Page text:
Harper’s race-baiting a sign of weakness

Harper's aggressive rhetoric towards Muslims is a sign he's in trouble politically. (Photo: Stephen Harper, Flickr Creative Commons) Harper's aggressive rhetoric towards Muslims is a sign he's in trouble politically. (Photo: Stephen Harper, Flickr Creative Commons)

Jeremy Appel
News Editor

The barbarians are coming, says an increasingly desperate-sounding Prime Minister Stephen Harper.

Harper began his marathon election campaign down in the polls, so he hired Lynton Crosbie, an Australian right-wing political strategist who helped orchestrate victories for Harper’s pals John Howard in Australia and David Cameron in the U.K.

The BBC has described Crosbie as a “master of the political dark arts,” the reasons for which will hopefully be clear by this column’s conclusion.

First, the prime minister resurrects his government’s legal feud with Zunera Ishaq, a Muslim woman from Mississauga who does not want to take off her niqab in front of the court where she’s receiving Canadian citizenship.

Ishaq has no problem unveiling herself privately for identification purposes, but this is not enough for the Harper Cons.

“That’s not the way we do things here in Canada,” said Harper with characteristic smugness.

Shockingly, a vast majority of Canadians agree with the forced unveiling of women in public, something more common to the Shah’s Iran than Canada’s purported cultural mosaic.

According to a government-commissioned poll, 82 per cent of Canadians support forcing devout Muslim women to unveil for their citizenship ceremony. This percentage increases to 93 per cent in Quebec, where most of the NDP’s seats are based after 2011’s Orange Wave under the late Jack Layton.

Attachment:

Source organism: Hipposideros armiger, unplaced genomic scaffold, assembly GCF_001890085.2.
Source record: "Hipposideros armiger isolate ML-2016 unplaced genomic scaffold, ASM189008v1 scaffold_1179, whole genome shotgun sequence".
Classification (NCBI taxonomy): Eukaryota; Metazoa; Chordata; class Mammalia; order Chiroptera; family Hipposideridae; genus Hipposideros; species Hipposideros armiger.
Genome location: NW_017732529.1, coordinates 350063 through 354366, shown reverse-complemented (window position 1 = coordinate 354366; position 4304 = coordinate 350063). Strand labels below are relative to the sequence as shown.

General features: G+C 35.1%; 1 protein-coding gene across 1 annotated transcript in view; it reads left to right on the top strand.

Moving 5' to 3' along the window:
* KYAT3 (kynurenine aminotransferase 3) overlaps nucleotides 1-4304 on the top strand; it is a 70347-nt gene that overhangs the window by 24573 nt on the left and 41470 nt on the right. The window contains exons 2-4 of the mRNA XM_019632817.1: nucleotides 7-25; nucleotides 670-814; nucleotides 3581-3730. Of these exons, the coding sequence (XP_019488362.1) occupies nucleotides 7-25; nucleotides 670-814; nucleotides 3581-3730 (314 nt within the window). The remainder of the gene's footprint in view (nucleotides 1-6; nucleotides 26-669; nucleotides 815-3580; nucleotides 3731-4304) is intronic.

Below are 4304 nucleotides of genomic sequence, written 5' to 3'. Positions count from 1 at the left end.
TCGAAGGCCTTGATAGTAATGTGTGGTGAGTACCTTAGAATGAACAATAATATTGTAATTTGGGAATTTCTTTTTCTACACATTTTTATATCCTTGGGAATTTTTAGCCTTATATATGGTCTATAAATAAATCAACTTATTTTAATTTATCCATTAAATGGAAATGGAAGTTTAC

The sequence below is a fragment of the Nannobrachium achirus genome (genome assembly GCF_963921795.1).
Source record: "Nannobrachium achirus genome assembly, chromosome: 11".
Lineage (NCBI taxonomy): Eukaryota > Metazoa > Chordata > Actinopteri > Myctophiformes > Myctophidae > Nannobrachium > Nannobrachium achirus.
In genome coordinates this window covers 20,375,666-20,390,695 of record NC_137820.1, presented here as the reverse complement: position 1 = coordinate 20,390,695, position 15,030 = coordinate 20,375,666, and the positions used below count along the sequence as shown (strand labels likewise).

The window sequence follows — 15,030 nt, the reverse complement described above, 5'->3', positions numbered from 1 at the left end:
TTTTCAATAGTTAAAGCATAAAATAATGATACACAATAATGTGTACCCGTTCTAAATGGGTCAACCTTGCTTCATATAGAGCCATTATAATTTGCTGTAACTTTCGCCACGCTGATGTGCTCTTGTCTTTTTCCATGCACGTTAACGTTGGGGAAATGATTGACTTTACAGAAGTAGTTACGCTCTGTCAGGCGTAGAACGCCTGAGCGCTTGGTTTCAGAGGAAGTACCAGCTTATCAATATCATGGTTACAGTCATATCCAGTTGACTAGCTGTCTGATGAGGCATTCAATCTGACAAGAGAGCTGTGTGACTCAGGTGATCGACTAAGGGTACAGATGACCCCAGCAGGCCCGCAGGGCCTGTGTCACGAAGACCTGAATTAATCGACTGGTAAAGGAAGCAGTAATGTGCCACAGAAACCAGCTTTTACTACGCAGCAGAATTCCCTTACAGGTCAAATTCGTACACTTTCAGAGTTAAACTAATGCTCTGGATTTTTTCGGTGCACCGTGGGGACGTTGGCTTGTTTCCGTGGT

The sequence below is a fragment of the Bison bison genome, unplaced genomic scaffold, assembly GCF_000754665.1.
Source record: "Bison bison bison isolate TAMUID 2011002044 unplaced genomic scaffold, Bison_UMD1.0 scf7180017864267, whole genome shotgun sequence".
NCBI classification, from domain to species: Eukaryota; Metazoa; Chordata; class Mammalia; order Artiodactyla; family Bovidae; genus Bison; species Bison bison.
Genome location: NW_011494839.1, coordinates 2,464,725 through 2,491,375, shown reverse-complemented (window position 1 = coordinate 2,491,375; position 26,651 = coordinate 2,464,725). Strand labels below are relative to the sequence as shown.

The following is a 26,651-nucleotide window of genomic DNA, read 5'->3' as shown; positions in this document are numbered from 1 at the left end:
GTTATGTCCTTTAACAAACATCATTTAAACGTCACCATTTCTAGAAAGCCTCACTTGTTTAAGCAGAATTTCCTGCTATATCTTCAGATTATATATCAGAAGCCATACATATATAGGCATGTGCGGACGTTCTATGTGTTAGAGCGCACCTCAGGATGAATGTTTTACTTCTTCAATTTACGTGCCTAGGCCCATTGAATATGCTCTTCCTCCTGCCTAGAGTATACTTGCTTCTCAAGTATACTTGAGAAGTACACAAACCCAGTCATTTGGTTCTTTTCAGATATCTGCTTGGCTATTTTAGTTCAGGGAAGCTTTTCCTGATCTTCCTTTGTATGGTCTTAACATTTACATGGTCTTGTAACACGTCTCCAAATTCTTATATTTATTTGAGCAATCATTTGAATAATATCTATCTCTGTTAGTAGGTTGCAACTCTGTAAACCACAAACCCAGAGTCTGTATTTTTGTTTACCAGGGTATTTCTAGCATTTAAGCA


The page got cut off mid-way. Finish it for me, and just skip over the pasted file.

The NDP is staunchly opposed to any niqab ban and their poll numbers in Quebec have plummeted since Harper made it an election issue.

One wonders whether the poll’s respondents were informed that a niqabi can privately unveil themselves to a female court official if they choose not to do so in public. The omission of this fact could skew the poll’s results.

The courts have twice ruled in Ishaq’s favour, but to the Harper Cons that just means the courts are doubly wrong.

“I don’t much like the niqab and I wish that people wouldn’t wear it. But what I like even less is telling people what to do,” said Calgary Mayor Naheed Nenshi, himself a Muslim.

How is forcing a woman to take off her niqab any better than forcing her to wear it?

Good question, Mayor Nenshi.

The source of Harper’s animosity towards the niqab appears to stem from his crusade against ill-defined “barbaric cultural practices.”

This began when the government announced its plan to make forced marriages, female genital mutilation and honour killings illegal. As you can imagine, these are already criminal acts in Canada.

Yet the Tories took their fear mongering a step further, pledging a hotline for Canadians to snitch on those nebulous barbarians.

The RCMP already has a hotline to report suspected extremism, but it’s not particularly useful. The National Post, a paper generally sympathetic to the Harper Cons’ worldview, reports that 92 per cent of tips were completely bogus.

Although none of the aforementioned barbaric acts is exclusive to Muslim communities, it’s clear who Harper is targeting with this pledge.

Remember, Harper says, we need to be worried about what’s going on in mosques specifically.

This explains the prime minister’s previous outright refusal, as revealed by the Globe and Mail Thursday, to allow Sunni Muslim refugees from Syria settling in Canada, hiding behind the rhetoric of helping Syrian minorities.

This is all coming from a government that’s in the process of selling $15 billion worth of weapons to Saudi Arabia, a medieval theocracy guilty of “barbaric cultural practices” if there is such a thing.

Former Ontario premier Bob Rae came out swinging against Harper’s divisive rhetoric.

“Somebody says it’s a dog whistle – it’s not a dog-whistle, it’s a foghorn,” Rae told the CBC Monday.

The foghorn is only getting louder as the Oct. 19 election approaches.

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